The Neurobiology of Suicide
Working late one night in my lab, I heard someone commit suicide.
Though I didn't realize it at the time, the sudden metallic thud outside my office window was the sound of a person ending her life.
In the morning, a few details emerged: a young scientist dealing with depression, recently stressed by family problems, jumped from a small bathroom window several floors above mine.
I was stung by the closeness of the catastrophe. And puzzled. On the surface we seemed alike: two young women spending countless hours in the lab at a top-notch university to gain our scientific chops. And yet there is a stark difference between someone like me who pulls all-nighters to complete her thesis on time, and another who jumps.
A depressed state of mind
How does a person reach a state of mind so extreme that it has the power to override the natural instinct to live? Many people contemplate suicide while in the depths of major depressive disorder (MDD). Much more than a bad day, this disabling condition is the most severe form of depression. Hounded by pervasive feelings of sadness and negativity, a person no longer wants to socialize with friends, get out of bed, or even eat.
"Why is life so tragic; so like a little strip of pavement over an abyss?" wrote the novelist Virginia Woolf, who suffered recurrent bouts of depression and ultimately took her life. "I look down; I feel giddy; I wonder how I am ever to walk to the end."
As ephemeral as our moods may seem, neuroscientists think they result from biological realities inside our brains. The wiring of connections between the cells of the brain, or neurons, the proteins that keep them healthy, and the chemicals that carry messages from neuron to neuron, all combine to produce our inner mental life.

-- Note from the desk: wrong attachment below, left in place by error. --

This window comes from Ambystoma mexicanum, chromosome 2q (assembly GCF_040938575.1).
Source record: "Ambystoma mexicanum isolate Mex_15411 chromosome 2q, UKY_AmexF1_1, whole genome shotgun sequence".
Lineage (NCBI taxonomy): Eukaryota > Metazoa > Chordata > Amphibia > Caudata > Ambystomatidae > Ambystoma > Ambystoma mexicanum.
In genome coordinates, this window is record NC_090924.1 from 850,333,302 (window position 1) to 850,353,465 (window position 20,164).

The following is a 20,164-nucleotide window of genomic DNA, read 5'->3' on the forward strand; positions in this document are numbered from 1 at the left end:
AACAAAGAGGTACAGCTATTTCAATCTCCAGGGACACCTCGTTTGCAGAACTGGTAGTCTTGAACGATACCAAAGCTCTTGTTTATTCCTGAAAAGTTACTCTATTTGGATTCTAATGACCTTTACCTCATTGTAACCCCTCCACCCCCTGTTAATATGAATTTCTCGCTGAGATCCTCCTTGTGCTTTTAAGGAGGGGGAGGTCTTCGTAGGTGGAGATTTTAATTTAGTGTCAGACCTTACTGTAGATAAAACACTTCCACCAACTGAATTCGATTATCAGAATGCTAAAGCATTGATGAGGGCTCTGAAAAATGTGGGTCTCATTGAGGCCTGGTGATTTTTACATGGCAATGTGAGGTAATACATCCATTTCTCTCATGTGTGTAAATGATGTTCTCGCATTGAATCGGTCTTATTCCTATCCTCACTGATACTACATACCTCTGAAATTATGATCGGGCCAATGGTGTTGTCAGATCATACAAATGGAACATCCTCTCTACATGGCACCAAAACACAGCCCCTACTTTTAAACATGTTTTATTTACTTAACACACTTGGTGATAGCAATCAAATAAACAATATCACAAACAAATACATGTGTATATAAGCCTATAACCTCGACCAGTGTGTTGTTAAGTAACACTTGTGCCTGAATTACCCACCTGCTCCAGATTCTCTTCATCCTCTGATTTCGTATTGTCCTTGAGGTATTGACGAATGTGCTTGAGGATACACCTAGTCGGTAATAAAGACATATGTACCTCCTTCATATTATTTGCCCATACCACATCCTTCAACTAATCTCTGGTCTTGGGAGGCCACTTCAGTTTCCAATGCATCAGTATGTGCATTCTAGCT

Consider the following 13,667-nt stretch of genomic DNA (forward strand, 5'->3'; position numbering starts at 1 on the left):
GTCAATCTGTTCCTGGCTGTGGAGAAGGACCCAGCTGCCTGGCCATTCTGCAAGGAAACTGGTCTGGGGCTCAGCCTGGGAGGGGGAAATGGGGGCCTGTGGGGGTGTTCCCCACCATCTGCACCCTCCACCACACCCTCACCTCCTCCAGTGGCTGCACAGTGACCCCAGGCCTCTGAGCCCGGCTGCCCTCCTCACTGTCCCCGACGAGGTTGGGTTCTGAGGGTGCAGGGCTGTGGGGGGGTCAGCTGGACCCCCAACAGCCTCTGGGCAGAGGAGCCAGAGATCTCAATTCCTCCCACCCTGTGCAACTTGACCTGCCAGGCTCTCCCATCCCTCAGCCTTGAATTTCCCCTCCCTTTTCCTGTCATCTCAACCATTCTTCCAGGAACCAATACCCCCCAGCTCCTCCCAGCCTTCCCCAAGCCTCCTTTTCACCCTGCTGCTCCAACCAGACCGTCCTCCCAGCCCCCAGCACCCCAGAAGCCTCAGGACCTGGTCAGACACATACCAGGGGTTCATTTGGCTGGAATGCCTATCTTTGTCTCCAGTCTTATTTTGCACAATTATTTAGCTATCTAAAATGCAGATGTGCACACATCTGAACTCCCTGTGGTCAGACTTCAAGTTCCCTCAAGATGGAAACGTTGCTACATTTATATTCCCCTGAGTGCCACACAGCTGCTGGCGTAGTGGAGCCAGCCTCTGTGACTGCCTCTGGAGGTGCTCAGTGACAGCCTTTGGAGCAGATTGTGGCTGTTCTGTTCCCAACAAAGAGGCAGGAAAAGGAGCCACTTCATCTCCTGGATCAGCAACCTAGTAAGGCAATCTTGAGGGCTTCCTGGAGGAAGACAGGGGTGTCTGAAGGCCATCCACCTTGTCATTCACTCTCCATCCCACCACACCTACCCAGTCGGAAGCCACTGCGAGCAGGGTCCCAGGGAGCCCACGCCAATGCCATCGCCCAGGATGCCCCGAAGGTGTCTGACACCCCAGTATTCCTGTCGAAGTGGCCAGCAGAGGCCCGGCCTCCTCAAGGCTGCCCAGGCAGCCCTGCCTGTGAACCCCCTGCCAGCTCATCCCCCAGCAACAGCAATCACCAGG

In the case of MDD, scientists like Michael Poulter of the University of Western Ontario have been looking for clues like these that can explain why a person is depressed. "Is [the] wiring wrong?" he asks. "Is the red wire going where the green wire should go?"
Recently, Poulter and colleagues made some headway into these questions, by studying the brains of people suffering from MDD who had killed themselves. Perhaps this sounds morbid, but studying these brains can give clues to what has gone wrong in depression, and how to fix it.
His new study reports that the brains from people with MDD had abnormally high levels of a protein called DNA methyltransferase, or DNMT for short. These brains had 61 percent more of one type of DNMT than did brains from people who had died suddenly but who were not depressed.
This is intriguing because DNMT has the powerful ability to turn genes off. MDD, then, might stem from inappropriate silencing of genes inside neurons: genes that should be on are turned off instead.
In the study, it appeared that DNMT silenced DNA that helps make a protein that's integral for keeping the electrical signals in the brain flowing in the right direction. Without the right protein-making machinery, this traffic gets rerouted, resulting in the type of wiring problem Poulter refers to.
Interestingly, the overabundance of DNMT was located in the frontopolar cortex, a part of the brain involved in sizing up how good or bad something really is.
"It makes sense to study that area in depression because clearly [depressed] people are not reflecting on their experiences appropriately," says Poulter.
The sum of experiences
But why was the frontopolar cortex overloaded with DNMT? Poulter speculates that stress may raise DNMT levels, and he is doing more experiments to find out. This may seem like an important piece of the puzzle for those of you who are thinking that the events in a person's life lead them to commit suicide—not their brain.
But for neuroscientists, these are nearly one and the same. Experience—what we see, feel, hear—can literally sculpt our brains, leaving lasting marks on neurons and their connections. As we are the sum of our experiences, so are our brains.
If experiences can reprogram our genomes, then it's another reason to limit stress for the sake of our health. As for depression, "It's not a matter of splashing cold water in someone's face ... and say[ing] 'Get over it'," says Poulter. "It is a state of your biochemistry."
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